Membrane Fluidity and Lipid Composition
The fluidity of a fluid is the reciprocal of its viscosity which in turn is a measure of the resistance of the fluid to movement within it 1, 2. The unit of viscosity is the Poise (P) and, measured by the motion of various physical probes, membranes at ambient temperatures seem to be far more viscous or far less fluid than ordinary liquids which are of the order of 10−2 poise or a centipoise (cP). The viscosity of red blood cell membranes was found to vary from 2.0 to 6.0 P with increasing cholesterol/phospholipid ratios 3. Fluid lecithin phospholipid membranes have viscosities around 1 P at temperatures of 30° 4, which is approximately the viscosity of light oil 5.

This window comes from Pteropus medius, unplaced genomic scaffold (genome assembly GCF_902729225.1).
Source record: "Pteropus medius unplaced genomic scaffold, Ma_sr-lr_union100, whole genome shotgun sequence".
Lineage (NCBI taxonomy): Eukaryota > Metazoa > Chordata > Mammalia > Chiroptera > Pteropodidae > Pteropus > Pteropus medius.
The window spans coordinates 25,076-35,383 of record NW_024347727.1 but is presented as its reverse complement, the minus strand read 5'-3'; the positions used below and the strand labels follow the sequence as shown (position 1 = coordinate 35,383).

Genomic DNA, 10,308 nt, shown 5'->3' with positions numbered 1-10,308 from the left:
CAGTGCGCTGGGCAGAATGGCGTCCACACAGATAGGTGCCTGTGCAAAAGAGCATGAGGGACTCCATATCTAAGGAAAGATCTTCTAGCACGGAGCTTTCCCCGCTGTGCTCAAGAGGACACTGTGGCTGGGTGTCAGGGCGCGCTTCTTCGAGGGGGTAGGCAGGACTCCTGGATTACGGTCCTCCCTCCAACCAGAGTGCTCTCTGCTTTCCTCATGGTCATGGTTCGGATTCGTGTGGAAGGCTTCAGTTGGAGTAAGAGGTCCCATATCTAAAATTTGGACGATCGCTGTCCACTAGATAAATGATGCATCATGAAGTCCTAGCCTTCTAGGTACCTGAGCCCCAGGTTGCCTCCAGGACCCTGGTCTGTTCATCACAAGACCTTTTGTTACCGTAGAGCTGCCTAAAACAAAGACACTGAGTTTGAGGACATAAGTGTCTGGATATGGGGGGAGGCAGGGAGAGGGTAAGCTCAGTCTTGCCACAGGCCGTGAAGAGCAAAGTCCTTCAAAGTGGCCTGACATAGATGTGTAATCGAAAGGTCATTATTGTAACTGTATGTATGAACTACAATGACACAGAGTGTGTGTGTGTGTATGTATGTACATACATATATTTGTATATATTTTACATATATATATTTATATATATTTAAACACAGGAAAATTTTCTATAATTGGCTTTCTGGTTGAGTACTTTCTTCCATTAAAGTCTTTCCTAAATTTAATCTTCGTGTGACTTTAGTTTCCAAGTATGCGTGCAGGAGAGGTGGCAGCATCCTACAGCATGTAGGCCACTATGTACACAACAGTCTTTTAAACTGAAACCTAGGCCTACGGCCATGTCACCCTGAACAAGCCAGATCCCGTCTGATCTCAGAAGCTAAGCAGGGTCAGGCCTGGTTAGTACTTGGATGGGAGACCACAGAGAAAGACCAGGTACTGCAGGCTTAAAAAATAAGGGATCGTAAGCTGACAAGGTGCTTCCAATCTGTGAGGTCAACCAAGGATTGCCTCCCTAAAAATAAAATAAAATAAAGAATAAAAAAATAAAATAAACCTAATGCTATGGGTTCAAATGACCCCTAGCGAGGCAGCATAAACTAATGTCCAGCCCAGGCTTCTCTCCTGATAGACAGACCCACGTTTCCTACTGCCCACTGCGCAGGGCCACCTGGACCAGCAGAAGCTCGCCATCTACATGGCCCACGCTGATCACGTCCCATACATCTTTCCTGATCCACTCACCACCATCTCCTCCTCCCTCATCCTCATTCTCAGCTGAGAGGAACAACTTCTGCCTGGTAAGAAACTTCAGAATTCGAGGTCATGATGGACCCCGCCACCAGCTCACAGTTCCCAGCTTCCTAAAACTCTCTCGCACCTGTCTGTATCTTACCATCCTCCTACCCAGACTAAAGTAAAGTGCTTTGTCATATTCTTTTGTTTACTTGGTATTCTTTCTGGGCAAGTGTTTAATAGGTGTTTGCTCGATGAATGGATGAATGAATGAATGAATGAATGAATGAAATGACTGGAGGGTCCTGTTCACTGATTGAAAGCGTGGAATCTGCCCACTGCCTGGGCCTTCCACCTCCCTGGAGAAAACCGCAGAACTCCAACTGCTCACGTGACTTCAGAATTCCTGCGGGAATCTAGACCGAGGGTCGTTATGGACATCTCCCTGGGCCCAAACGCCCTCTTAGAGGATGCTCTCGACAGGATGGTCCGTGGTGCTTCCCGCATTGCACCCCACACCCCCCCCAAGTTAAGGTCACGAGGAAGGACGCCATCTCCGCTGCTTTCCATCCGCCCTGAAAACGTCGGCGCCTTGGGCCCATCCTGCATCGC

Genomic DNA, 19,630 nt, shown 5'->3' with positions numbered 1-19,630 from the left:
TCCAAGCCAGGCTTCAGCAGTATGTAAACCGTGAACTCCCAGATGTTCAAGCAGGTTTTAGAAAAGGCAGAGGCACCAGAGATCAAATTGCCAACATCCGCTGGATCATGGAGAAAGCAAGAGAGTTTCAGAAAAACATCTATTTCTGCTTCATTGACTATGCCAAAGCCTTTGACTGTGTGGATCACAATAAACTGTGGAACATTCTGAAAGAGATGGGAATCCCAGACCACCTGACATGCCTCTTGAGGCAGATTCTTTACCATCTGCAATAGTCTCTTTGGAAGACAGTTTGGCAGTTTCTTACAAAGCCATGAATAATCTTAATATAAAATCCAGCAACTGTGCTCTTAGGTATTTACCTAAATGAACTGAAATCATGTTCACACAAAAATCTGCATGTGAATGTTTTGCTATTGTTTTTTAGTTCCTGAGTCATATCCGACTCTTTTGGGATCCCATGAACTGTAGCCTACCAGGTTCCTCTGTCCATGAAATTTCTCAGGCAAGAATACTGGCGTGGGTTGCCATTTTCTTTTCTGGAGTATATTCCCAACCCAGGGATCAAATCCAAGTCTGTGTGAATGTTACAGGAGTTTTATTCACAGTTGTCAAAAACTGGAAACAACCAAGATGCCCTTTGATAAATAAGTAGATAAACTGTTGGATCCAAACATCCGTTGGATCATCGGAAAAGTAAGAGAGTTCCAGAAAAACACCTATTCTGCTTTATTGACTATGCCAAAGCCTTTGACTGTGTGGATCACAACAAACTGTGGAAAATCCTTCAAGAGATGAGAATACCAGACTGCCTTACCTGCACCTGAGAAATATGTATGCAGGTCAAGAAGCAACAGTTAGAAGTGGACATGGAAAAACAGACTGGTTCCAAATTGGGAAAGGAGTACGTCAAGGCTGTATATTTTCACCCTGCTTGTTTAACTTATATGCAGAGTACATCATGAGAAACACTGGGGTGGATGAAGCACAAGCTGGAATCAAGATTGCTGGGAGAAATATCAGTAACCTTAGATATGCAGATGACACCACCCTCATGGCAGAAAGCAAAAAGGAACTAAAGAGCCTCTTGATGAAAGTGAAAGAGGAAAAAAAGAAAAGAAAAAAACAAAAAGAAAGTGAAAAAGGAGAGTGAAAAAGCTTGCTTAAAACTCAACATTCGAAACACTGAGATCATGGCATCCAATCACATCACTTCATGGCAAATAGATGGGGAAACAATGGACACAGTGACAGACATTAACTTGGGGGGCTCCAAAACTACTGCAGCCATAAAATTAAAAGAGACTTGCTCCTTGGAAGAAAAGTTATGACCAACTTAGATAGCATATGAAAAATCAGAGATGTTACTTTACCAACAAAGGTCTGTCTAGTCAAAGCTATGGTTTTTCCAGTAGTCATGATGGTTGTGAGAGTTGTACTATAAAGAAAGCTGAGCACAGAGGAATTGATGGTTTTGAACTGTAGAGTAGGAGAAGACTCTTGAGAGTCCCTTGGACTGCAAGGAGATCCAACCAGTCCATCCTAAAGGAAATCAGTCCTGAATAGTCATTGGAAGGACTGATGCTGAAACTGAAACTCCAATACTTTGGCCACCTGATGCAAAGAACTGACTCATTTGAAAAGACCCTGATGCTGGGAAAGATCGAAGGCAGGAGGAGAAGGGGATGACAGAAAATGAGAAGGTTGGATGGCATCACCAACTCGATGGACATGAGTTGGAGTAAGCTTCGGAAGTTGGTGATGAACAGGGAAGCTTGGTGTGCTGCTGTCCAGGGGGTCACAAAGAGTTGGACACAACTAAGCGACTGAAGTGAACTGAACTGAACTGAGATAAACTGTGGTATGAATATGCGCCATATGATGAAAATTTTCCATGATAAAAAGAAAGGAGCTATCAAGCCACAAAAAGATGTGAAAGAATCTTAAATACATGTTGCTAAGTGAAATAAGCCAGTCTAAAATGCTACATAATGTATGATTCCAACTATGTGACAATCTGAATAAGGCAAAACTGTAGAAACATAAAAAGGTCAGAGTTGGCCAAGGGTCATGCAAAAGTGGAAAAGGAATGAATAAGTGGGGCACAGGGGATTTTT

KeywordsDifferential Scanning Calorimetry Electron Spin Resonance Head Group Membrane Fluidity Phospholipid Bilayer
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